Don't ****ing embarrass us.
Don't ****ing embarrass us.
...looks like we picked the wrong week to stop sniffing bigragu?
don't ban me bro
Anyone see what I did there. Hamur instead of hampur edition. Tough like hammer. Word
In all seriousness bill braincells douchebag and Tom Jan whiny ***** ,Marsha Marsha,Marsha , Brady. Are a perfect reflection of their *****y whiny scumbag fans.
We're gonna kick these faries in their dickholes.
I am keeping my expectations low but hoping for the best despite very little chance of success.
Much like southside's philosophy on women.
heres the complete article i thought it was too lengthy to post but a few complained and wrongfully accused again. thanks
The idea that would consume two years of his life and drain $20,000 from his bank account, the obsession that turned his garage into a jaw-dropping shrine for his favorite football team, came to him in the middle of the night.
Don Martini had been searching for a new project. He had built kayaks and gazebos and furniture in his Blairstown workshop, turned his backyard into a village with an elevated rail for model trains, a working windmill and a lighthouse. He needed something else. Something bigger.
“I’m going to build Giants Stadium,” he declared one morning, and his wife Janice replied the way you’d expect to a statement like that.
“You’re crazy,” she said.
But not even she could have known just how crazy. There is a line fans cross between liking a team and taking it to another level. Many tailgate before home games, but only a few do it with a professional grill alongside a Winnebago painted in team colors. Most know the names of their favorite players, but only a few know their birth dates, too.
Some might have a photo of Giants Stadium in their garage. Only one has the actual thing in his — or at least as close as there is in the world right now.
Nothing prepares you when you walk through the door, because the words “model” and “replica” are insufficient to describe what Martini has constructed. It is 20 feet long and 17 feet wide. It was built with an attention to detail that, truth be told, the original architects never had.
Giants Stadium was deemed obsolete soon after it opened. It was torn down in 2010 after just 34 years of service, and in the years since, few have mourned its demolition. Martini did. He loved it enough to spend eight hours a day for nearly two full years rebuilding it, selling his antique car to clear the space.
He had no plans. Just a vision.
“Have you seen the movie Mozart’s Amadeus?” Martini said. “Well, in the movie, the emperor commissions him to write an opera. In the process of writing it, the emperor would say, ‘I want to see the first scene.’ Mozart told him, ‘I don’t have anything to show you. It’s all right here in my noodle.’ ”
He points to his head — which, of course, is covered with a Giants cap.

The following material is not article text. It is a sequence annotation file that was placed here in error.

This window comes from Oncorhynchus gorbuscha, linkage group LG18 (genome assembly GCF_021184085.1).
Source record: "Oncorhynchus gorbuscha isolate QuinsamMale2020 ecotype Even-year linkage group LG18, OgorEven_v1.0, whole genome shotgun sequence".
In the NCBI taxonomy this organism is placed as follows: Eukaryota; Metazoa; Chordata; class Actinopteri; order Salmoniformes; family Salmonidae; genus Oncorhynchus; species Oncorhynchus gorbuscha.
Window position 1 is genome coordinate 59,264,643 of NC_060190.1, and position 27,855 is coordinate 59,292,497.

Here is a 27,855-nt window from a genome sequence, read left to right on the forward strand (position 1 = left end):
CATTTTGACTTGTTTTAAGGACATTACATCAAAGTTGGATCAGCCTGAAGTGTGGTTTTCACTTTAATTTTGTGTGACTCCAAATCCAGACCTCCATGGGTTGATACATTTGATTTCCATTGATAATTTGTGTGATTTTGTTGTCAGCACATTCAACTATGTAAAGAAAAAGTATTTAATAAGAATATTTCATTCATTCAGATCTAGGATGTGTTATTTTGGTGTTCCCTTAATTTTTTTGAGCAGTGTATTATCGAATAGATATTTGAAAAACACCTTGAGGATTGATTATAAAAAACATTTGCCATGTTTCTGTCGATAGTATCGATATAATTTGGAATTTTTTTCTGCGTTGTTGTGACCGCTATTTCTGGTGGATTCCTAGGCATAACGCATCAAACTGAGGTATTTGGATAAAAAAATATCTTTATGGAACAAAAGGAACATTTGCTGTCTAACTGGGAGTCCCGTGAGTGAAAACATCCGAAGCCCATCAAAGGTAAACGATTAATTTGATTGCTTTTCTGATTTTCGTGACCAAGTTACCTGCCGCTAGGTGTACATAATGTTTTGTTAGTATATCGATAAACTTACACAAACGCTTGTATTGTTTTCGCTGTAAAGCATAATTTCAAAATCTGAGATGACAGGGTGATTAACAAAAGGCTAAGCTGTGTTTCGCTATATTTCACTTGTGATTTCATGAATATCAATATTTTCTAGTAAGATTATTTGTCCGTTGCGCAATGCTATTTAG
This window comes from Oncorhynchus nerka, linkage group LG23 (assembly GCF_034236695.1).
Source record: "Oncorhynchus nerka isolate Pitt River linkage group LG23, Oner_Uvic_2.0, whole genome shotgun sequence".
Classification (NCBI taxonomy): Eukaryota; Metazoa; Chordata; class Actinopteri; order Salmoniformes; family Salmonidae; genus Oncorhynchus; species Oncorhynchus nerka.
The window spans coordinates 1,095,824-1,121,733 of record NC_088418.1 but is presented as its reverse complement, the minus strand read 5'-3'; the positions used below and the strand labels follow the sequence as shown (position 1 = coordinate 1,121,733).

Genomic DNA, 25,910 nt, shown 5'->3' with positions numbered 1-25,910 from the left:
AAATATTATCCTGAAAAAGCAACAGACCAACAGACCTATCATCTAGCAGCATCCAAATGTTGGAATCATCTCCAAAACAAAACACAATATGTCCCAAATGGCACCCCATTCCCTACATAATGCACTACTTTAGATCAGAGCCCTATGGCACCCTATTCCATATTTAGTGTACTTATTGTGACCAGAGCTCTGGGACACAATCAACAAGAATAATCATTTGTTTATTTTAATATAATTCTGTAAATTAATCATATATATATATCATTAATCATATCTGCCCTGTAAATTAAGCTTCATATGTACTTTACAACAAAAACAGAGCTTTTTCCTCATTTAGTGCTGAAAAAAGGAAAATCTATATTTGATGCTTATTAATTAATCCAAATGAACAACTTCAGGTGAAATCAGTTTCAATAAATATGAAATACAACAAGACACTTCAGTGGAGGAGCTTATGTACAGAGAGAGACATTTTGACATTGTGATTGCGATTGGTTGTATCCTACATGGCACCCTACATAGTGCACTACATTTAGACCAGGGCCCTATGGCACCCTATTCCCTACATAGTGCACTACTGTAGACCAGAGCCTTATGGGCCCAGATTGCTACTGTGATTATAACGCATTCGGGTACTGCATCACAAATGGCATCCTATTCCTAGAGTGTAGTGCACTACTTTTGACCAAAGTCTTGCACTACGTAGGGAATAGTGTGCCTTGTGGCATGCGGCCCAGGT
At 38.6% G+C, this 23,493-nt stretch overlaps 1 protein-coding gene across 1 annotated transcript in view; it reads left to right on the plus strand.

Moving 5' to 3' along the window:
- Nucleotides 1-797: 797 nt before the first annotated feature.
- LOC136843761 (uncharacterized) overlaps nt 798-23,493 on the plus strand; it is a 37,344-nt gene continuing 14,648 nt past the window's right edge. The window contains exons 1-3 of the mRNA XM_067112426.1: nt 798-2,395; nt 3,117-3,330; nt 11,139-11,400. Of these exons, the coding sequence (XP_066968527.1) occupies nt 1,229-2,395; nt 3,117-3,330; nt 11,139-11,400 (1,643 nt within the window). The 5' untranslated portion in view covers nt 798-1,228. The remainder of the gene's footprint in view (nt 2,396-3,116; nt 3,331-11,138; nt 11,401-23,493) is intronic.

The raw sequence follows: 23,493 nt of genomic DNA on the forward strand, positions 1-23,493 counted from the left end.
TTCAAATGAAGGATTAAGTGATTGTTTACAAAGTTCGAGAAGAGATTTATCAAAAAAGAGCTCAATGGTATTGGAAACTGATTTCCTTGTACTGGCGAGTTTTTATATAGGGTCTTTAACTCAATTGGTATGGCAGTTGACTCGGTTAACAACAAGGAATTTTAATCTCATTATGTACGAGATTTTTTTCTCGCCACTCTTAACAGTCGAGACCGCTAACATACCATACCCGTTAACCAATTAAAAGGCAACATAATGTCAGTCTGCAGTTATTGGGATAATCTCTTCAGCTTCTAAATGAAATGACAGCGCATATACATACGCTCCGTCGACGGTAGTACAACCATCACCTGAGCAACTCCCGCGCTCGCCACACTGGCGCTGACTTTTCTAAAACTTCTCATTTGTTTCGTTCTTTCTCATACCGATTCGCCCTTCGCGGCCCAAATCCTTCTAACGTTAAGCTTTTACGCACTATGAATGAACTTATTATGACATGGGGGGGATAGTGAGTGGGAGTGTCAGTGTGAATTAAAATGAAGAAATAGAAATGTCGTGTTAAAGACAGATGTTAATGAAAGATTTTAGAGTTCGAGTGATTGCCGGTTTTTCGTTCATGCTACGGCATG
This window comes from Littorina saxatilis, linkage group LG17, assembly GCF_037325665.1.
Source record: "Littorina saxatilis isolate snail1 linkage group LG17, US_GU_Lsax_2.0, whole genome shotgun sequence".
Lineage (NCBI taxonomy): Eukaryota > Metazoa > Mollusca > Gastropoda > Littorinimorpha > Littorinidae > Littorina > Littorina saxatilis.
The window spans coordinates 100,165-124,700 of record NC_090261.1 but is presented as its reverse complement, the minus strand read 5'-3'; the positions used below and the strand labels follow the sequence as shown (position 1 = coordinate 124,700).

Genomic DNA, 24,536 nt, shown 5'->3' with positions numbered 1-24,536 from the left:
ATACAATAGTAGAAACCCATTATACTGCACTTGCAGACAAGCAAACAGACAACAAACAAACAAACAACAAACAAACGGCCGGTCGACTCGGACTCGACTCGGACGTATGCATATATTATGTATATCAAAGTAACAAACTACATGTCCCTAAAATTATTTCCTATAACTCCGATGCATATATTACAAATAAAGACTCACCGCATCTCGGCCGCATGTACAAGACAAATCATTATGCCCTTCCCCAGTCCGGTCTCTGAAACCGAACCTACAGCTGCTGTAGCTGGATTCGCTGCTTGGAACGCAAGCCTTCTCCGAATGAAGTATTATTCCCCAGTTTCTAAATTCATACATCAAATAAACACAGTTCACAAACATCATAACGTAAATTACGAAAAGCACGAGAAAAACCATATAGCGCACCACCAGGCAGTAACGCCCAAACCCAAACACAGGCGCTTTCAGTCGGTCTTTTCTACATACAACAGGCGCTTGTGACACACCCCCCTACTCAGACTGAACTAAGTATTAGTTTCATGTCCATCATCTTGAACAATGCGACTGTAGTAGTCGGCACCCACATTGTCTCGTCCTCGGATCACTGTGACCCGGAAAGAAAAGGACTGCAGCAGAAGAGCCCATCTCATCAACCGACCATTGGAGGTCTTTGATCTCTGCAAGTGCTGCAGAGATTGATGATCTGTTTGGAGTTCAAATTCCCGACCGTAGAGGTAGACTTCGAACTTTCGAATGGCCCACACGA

“That’s the same way it was with this.”
LOVES TO CREATE
But Mozart had a clear reason for his life’s work. He was making music for the world. Martini built his stadium in a garage behind his family’s bagel store, in an isolated place where precious few have seen it.
So the first question is obvious: Why?
How does a 75-year-old grandfather and retired school teacher suddenly wake up and decide he’ll dedicate countless hours leaning over a table saw to cut 65,000 red-and-blue seats?
“I know, there should be 80,000,” he said, almost apologetically. “But there’s only so much room inside.”
The answer has as much to do with loving the Giants as it does with loving to build. Martini invented and patented a universal assembly jig for cabinet making that allowed him to retire in his early 50s, and in the two and a half decades since, he has spent his days and nights creating.
New York Giants fan builds his own football stadium - well, sort ofWhat defines a great New York Giants fan. Maybe tons of memorabilia, clothing or decorating in team colors. For many people it might mean watching every second of every game on TV or going to the stadium to watch it live. Well, that's all good - but not nearly enough for lifelong Giants fan Don Martini. Martini built his own replica stadium in his garage complete with lights, trains and working elevators. The project cost Martini more than $15,000 in materials and took him around two years to complete. Now that's a super fan. (Video by Andre Malok / The Star-Ledger)Watch video
He took the plans for a 14-inch model train and turned it into a 17-foot piece of art that sits on a shelf in his living room. He built the massive TV cabinet a few yards away, and the dining room chairs on the other side of the room, and the sprawling deck that overlooks the fields for North Warren Regional High.